Strong and Weak
My mom was not weak. She was piling plates on the leg press, but she wasn’t working in a full range of motion. As a result, she was only using the strongest part of her legs, and avoiding movement where she was weakest, like a deep squat. Her strong muscles were getting stronger, but her weak muscles were getting weaker. Finally, it started affecting her daily living. Many people would just give in to the weakness and start catering their life around that weakness, like installing a handicap bar. But my mom was NOT going to go there! Instead, she decided to fix the problem, not mask it.
Cause and Effect
When we squat, or leg press, people may only go to where their knees are at a 90 degree angel. Of course, when we squat down to pick up something, or get up off the ground, we aren’t always starting at a perfect 90 degree angle – but are often starting off well below 90 degrees. Unless you are purposefully strengthening those muscles, they will get weaker as you age.
In my mom’s case, I believe she started avoiding a deeper squats and deep lunges after injuring her knee a few years ago. Instead of reducing weight and increasing range of motion to rehabilitate the knee, she continued lifting the same weight, but just decreased range of motion. However, the best plan of action is to focus on strengthening your body for full range of motion. It really doesn’t matter if you can squat 500lbs if you can’t get up off the toilet. Our quality of life greatly depends on how we move daily, not how we move in a controlled area in the gym.
Daily Living Activities – Then & Now
When we were young, we would sit in a squatted position for long periods of time (and look at the great form on this baby! Nice posture kid!). However, as we age, we tend to play on the floor less, and don’t utilize those muscles as much. And, weight gain can make squatting even more challenging. So, as a result, we shift from bending with our legs less, to bending with our back more. If the gentleman in the above photo was younger, he’d likely squat down to pick something up. But, instead, he chose to bend with his back. It’s this type of repetitive behavior that trains the body to work around weaknesses.
Luckily, my mom is a fighter and recognized the warning signs. I’m sure, at first, it didn’t compute why she would be so weak, when she seemed so strong at the gym. But, after we talked through it, it all made perfect sense.
This is why functional training is so important. We need to perform exercises that closely mirror our normal daily activities, and we need to be sure to move safely in a full range of motion as long as our body will allow it. Although my mom does have some knee issues, she was able to successfully improve her range of motion by simply reducing her weight significantly.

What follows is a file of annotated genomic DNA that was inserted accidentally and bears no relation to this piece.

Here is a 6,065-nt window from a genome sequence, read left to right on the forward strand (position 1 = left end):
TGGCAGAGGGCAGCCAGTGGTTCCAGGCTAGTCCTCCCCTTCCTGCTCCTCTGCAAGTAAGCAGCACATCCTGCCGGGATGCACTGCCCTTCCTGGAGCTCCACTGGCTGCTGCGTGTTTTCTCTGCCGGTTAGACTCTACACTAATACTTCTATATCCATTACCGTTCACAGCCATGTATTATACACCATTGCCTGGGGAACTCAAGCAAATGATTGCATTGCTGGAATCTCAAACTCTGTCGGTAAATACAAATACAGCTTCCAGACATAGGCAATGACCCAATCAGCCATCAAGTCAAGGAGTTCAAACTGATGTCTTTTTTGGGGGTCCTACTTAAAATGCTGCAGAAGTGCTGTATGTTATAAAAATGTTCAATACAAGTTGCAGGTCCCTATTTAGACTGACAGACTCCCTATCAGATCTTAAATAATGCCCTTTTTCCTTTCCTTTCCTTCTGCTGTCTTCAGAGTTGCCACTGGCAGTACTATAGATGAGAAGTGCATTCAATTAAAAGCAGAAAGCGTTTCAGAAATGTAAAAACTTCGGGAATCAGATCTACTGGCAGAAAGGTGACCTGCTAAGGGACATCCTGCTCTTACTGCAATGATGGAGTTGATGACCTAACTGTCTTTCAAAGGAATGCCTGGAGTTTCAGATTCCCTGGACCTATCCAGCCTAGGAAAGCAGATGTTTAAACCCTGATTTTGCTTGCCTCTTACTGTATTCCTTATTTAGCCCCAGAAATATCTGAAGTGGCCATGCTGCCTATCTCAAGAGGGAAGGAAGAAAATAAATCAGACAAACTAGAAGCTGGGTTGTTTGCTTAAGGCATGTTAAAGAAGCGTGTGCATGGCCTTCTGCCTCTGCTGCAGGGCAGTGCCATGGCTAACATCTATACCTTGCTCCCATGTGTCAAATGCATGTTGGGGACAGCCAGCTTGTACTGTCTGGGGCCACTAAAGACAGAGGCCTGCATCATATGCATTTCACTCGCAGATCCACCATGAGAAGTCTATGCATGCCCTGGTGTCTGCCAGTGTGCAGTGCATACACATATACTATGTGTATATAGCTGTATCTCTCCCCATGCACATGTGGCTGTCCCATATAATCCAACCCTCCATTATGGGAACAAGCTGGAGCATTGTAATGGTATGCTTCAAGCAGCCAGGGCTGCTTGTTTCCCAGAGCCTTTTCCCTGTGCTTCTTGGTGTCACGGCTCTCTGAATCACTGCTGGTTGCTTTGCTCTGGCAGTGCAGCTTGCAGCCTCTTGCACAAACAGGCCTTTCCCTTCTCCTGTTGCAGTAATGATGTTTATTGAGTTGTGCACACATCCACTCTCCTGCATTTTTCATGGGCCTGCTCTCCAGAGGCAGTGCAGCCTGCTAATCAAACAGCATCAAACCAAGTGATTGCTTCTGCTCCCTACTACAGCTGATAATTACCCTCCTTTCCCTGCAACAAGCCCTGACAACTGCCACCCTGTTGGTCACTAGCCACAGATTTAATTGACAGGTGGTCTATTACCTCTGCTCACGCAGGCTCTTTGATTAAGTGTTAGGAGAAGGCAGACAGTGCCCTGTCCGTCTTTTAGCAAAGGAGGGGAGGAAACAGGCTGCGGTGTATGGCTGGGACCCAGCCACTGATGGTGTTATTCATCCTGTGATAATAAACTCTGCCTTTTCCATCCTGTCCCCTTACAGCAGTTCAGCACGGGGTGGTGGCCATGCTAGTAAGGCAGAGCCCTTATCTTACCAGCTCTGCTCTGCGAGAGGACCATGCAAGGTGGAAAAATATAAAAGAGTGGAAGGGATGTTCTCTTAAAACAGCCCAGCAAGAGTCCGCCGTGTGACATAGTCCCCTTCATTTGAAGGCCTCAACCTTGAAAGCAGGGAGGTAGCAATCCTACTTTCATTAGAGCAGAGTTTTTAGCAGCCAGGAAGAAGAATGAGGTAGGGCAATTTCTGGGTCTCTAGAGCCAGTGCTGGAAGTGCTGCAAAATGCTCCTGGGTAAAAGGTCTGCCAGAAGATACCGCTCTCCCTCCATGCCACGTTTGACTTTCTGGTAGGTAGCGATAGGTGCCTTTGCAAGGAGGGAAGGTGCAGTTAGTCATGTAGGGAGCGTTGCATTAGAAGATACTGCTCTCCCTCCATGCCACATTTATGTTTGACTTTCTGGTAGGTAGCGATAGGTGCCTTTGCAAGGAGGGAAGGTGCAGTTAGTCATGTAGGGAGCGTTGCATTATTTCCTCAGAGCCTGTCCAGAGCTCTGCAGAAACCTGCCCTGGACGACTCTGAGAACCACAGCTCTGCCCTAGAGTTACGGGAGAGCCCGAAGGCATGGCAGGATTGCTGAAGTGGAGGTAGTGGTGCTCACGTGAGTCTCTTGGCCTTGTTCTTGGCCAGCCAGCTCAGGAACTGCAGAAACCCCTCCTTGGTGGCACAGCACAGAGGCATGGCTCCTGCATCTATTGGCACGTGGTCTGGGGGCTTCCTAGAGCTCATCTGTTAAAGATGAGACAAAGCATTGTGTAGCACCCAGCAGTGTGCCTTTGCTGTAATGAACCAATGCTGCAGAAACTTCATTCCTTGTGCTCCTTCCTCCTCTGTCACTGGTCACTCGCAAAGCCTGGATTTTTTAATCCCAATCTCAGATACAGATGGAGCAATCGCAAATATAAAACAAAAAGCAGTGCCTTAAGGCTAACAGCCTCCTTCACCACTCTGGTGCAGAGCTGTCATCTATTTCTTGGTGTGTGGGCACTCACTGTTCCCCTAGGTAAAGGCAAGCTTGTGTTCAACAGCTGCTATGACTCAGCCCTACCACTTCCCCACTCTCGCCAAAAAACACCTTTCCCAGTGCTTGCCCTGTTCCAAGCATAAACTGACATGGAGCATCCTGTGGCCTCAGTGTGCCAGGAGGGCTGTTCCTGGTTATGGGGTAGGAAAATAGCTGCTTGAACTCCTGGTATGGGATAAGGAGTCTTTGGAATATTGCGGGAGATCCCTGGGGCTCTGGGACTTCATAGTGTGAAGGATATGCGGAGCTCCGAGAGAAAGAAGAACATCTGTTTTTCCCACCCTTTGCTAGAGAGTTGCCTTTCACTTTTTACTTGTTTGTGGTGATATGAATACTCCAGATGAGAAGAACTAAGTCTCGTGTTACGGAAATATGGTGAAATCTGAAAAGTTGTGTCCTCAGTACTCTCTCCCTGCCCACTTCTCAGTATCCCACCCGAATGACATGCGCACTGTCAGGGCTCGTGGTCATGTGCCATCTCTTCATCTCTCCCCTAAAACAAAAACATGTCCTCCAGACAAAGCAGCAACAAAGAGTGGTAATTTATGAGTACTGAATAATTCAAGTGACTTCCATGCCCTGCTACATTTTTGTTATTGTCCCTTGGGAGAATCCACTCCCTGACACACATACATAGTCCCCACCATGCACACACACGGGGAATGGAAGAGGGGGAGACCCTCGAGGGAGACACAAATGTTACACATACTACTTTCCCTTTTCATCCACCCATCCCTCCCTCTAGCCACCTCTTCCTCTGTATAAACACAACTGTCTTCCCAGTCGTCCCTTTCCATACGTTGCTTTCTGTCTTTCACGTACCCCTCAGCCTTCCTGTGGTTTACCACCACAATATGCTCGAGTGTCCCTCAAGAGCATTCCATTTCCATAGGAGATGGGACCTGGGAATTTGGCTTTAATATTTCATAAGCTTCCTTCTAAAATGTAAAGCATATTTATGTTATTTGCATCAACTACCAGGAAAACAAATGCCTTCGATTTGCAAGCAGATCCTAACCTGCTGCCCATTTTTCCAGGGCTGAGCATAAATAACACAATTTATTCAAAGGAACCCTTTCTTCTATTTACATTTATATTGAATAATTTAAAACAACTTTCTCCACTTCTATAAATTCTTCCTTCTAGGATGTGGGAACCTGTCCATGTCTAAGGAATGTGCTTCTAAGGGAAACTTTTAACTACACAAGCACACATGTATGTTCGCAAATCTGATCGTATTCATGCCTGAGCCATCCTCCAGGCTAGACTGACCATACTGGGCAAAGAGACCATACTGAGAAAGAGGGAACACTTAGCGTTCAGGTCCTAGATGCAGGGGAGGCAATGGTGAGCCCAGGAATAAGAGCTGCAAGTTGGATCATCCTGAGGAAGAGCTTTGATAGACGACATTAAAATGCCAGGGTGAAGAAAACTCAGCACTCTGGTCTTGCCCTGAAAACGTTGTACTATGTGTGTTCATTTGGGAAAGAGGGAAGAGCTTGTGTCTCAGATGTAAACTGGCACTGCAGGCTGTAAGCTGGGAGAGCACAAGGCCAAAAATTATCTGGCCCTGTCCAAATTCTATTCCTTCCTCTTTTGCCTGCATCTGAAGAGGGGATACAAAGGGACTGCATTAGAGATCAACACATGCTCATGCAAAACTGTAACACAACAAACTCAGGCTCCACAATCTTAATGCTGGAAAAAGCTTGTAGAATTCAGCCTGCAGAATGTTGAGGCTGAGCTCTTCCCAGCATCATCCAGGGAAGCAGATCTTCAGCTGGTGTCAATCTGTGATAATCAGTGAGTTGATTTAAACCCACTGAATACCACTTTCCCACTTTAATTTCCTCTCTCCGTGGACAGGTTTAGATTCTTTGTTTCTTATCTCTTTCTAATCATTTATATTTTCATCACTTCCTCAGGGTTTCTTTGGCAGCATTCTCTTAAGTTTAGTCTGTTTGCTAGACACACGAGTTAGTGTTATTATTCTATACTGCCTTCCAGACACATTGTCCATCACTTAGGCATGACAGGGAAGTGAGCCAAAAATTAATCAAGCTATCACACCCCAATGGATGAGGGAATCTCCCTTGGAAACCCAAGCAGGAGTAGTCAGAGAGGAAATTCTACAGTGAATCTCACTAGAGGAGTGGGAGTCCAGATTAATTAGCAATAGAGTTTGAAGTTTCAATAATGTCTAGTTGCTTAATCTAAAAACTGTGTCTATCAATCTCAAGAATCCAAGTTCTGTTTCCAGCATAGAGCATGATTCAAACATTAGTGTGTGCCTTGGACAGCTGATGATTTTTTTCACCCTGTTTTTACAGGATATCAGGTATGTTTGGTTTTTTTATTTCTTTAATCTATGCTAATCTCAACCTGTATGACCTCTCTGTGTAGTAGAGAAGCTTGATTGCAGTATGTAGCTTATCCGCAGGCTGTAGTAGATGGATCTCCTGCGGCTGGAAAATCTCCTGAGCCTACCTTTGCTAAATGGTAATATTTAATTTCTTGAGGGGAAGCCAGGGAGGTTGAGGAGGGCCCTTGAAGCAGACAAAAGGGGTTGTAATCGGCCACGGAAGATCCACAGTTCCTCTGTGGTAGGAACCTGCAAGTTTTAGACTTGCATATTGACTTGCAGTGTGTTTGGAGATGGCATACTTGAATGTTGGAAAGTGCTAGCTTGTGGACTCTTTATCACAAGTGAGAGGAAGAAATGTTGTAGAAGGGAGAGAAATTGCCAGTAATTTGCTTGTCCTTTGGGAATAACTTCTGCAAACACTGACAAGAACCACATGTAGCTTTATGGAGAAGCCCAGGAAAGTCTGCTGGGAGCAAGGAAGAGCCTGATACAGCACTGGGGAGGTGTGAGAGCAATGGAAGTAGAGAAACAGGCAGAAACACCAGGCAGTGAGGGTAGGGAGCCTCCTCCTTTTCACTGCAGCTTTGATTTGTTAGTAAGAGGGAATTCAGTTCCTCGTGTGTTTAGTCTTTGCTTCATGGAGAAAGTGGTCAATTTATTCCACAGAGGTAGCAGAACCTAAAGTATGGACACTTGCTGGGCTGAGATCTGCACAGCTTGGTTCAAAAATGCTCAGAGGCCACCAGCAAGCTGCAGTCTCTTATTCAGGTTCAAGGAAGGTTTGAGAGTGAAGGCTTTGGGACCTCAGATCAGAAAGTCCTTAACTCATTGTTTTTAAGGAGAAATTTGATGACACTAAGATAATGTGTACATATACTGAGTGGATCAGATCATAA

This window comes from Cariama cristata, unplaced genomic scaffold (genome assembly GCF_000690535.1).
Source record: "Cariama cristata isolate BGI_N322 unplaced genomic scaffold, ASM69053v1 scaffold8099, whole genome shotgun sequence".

Morale of the story. Mom says, “Don’t give in to weakness. It isn’t ok to compensate on the muscle maintenance that we need to have to live a quality life. Listen to your body—it WILL tell you what you need.”
After writing my last blog, “Runners Beware“, I hopped on a plane to New York with my FitFluential peeps, responding to everyone’s comments and feedback via phone and ipad on the go. With over 1,000 facebook likes and 20,000 views, it’s obviously a hot topic. As I sit in my hotel room this morning, with a great view of the new World Trade center buildings, I finally have a chance to squeeze in a follow-up post.
Luckily, most people who read the blog received the “bad news” pretty well. It’s never fun finding out you’ve been investing a lot of time and energy into something that may not give you the result you thought. I’m not implying that running is not beneficial (I RUN and LOVE it!), BUUUUT being fit (and looking fit) is more than going for a jog every day.
Why are more and more people running?
My answer: Because they can. As people get fit with the help of gyms, trainers, workout DVDs, etc they get fit enough to run – plain and simple. Before someone gets in shape, running is rarely an option or even appealing. However, as someone gets fit and discovers they are now ABLE to run, it becomes a natural response. Unfortunately, people often drop their gym memberships, or programs, for running – but running is Read the rest of this entry